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The Next Wave: Empowering the Generation That Will Change Our World

by David Wraight

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In his book "The Next Wave" David Wraight contends that when young people are given the freedom to lead, abundant fruit is produced. Their simple faith in God constantly generates courageous and creative initiatives, and their connectedness to the cutting edge of societal change allows them to be relevant and effective in their mission strategies. They have boundless energy and an absolute belief in the God of the impossible. "The Next Wave" proposes that recognizing young people as leaders for today-and 'allowing' them to lead-opens up the potential for exceptional growth in mission effectiveness. This is clearly supported by a review of biblical and church history, where we find many examples of faithful, energetic and courageous young people being used by God to bring about change, renewal and blessing. In fact, every major mission movement over the past 200 years has been instigated and populated by young people, mostly in their early twenties. When young people are mobilized in large numbers they have an enormous synergistic capacity to bring about change. Throughout history there have been numerous political leaders who have recognized the collective world-changing potential of youth and have used the youth of their nation-often with destructive and brutal agendas-to alter the course of history. Some classic examples of this are Adolph Hitler with his Hitler Youth movement and Mao Zedong with his Red Army. As globalization and modern technology continue to shrink our world, we are presented with a new landscape that contains amazing possibilities for world change. People are connecting worldwide as never before-particularly young people-overcoming cultural, geographical, language and ethnic barriers with ease. There is an emerging 'global consciousness' and young people want to be a part of it. No longer are we talking about one nation of youth being mobilized and empowered, but we now have to grapple with the implications of a 'globally connected' youth community mobilizing to bring about world change on a scale never seen before. In "The Next Wave", David Wraight suggests that we stand at the threshold of potentially the largest global mission movement this world has ever seen-a mission movement driven and fueled by young people. And as this movement develops it is essential that the Church proactively engages missional young people, because the catalyst for this movement will essentially be a collective empowerment of young people by the Church. No longer should young people be viewed as 'leaders for the future', the Church needs to see young people as the leaders for 'today', and allow them to lead us into new arenas of effective ministry and mission. However, making the most of this global mission opportunity doesn't only involve freeing an emerging generation to lead, sending them on their way, wishing them well, and trusting that God will use them to reach the world. Each of us has a key role to play in supporting and serving this world-changing generation. To be able to achieve their full potential, young people need us to believe in them, to stand with them, cheering them on, providing affirmation and solidarity. Christians of all ages need to pray for them and with them, mentor them, encourage them, equip them, protect them, and affirm them as they lead. Rich with real-life stories, anecdotes and sound biblical investigation, "The Next Wave" makes a compelling case for a unique empowerment and mobilization of young people that has the potential to turn our world upside down and advance God's Kingdom as never before in the history of humanity.… (more)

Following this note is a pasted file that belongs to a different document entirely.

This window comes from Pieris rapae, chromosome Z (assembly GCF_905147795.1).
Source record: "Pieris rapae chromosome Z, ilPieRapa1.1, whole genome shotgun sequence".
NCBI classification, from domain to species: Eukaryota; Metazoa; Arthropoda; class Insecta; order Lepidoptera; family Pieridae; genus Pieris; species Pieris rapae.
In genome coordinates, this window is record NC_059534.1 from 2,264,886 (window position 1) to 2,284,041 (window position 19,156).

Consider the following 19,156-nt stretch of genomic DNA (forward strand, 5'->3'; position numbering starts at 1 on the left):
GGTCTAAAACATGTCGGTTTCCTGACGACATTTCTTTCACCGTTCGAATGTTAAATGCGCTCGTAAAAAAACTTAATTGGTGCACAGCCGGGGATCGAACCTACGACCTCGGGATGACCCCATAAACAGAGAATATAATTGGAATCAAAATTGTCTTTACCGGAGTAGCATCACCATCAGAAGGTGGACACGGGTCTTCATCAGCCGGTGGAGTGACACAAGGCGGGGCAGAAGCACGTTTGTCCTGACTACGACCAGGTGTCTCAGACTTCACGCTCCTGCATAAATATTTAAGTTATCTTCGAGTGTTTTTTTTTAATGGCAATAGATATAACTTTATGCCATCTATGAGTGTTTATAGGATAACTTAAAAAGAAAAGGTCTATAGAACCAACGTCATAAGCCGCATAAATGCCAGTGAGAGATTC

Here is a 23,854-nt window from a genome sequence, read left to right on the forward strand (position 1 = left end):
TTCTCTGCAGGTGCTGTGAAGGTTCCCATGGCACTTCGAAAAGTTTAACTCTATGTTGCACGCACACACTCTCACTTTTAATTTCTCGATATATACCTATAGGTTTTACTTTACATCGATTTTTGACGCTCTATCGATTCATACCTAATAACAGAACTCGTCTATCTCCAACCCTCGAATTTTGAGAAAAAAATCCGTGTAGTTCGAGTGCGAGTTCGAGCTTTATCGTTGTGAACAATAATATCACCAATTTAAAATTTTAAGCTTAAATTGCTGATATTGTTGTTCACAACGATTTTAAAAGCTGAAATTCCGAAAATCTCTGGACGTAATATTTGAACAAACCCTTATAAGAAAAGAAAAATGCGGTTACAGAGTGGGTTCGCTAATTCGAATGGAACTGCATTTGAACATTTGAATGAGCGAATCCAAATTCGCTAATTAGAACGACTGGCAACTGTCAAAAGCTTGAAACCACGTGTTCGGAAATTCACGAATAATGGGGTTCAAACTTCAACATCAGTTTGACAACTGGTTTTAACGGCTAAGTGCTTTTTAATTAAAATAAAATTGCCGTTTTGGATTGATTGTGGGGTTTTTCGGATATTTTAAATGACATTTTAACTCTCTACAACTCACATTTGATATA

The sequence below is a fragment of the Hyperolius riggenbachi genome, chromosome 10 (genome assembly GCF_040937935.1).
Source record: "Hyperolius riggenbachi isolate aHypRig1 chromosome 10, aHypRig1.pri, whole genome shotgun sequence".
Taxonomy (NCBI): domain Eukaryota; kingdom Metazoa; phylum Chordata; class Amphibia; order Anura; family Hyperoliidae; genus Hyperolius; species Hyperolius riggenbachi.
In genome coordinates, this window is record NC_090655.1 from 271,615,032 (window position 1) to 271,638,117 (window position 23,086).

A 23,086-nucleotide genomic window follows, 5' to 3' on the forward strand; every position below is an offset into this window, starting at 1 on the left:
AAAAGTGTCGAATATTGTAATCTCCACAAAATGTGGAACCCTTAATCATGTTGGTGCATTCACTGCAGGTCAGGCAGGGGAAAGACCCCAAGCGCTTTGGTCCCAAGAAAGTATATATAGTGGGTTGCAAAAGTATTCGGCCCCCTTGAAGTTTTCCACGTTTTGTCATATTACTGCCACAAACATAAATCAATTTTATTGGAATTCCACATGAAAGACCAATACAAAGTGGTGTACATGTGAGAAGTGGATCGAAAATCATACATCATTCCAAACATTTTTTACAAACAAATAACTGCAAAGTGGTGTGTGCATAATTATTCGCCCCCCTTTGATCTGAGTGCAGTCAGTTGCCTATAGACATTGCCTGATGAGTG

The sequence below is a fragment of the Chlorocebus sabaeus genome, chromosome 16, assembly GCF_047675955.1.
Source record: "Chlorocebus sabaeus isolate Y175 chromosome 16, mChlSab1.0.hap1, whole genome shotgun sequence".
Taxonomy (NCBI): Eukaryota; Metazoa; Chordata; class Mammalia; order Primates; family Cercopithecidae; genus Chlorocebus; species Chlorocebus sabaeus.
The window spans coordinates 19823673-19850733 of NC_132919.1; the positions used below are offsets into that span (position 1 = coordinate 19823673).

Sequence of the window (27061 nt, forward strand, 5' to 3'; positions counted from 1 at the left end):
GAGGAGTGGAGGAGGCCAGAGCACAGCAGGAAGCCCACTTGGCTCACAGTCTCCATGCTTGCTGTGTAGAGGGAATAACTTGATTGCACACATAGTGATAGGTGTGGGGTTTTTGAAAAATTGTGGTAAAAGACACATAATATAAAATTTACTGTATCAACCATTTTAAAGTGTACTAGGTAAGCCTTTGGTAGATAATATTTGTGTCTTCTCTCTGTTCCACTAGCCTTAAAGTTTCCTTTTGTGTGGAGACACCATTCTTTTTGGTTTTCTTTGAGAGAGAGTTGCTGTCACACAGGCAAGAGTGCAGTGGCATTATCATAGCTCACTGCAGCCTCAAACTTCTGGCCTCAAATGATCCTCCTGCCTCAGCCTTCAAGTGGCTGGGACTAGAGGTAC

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In his book "The Next Wave" David Wraight contends that when young people are given the freedom to lead, abundant fruit is produced. Their simple faith in God constantly generates courageous and creative initiatives, and their connectedness to the cutting edge of societal change allows them to be relevant and effective in their mission strategies. They have boundless energy and an absolute belief in the God of the impossible. "The Next Wave" proposes that recognizing young people as leaders for today-and 'allowing' them to lead-opens up the potential for exceptional growth in mission effectiveness. This is clearly supported by a review of biblical and church history, where we find many examples of faithful, energetic and courageous young people being used by God to bring about change, renewal and blessing. In fact, every major mission movement over the past 200 years has been instigated and populated by young people, mostly in their early twenties. When young people are mobilized in large numbers they have an enormous synergistic capacity to bring about change. Throughout history there have been numerous political leaders who have recognized the collective world-changing potential of youth and have used the youth of their nation-often with destructive and brutal agendas-to alter the course of history. Some classic examples of this are Adolph Hitler with his Hitler Youth movement and Mao Zedong with his Red Army. As globalization and modern technology continue to shrink our world, we are presented with a new landscape that contains amazing possibilities for world change. People are connecting worldwide as never before-particularly young people-overcoming cultural, geographical, language and ethnic barriers with ease. There is an emerging 'global consciousness' and young people want to be a part of it. No longer are we talking about one nation of youth being mobilized and empowered, but we now have to grapple with the implications of a 'globally connected' youth community mobilizing to bring about world change on a scale never seen before. In "The Next Wave", David Wraight suggests that we stand at the threshold of potentially the largest global mission movement this world has ever seen-a mission movement driven and fueled by young people. And as this movement develops it is essential that the Church proactively engages missional young people, because the catalyst for this movement will essentially be a collective empowerment of young people by the Church. No longer should young people be viewed as 'leaders for the future', the Church needs to see young people as the leaders for 'today', and allow them to lead us into new arenas of effective ministry and mission. However, making the most of this global mission opportunity doesn't only involve freeing an emerging generation to lead, sending them on their way, wishing them well, and trusting that God will use them to reach the world. Each of us has a key role to play in supporting and serving this world-changing generation. To be able to achieve their full potential, young people need us to believe in them, to stand with them, cheering them on, providing affirmation and solidarity. Christians of all ages need to pray for them and with them, mentor them, encourage them, equip them, protect them, and affirm them as they lead. Rich with real-life stories, anecdotes and sound biblical investigation, "The Next Wave" makes a compelling case for a unique empowerment and mobilization of young people that has the potential to turn our world upside down and advance God's Kingdom as never before in the history of humanity.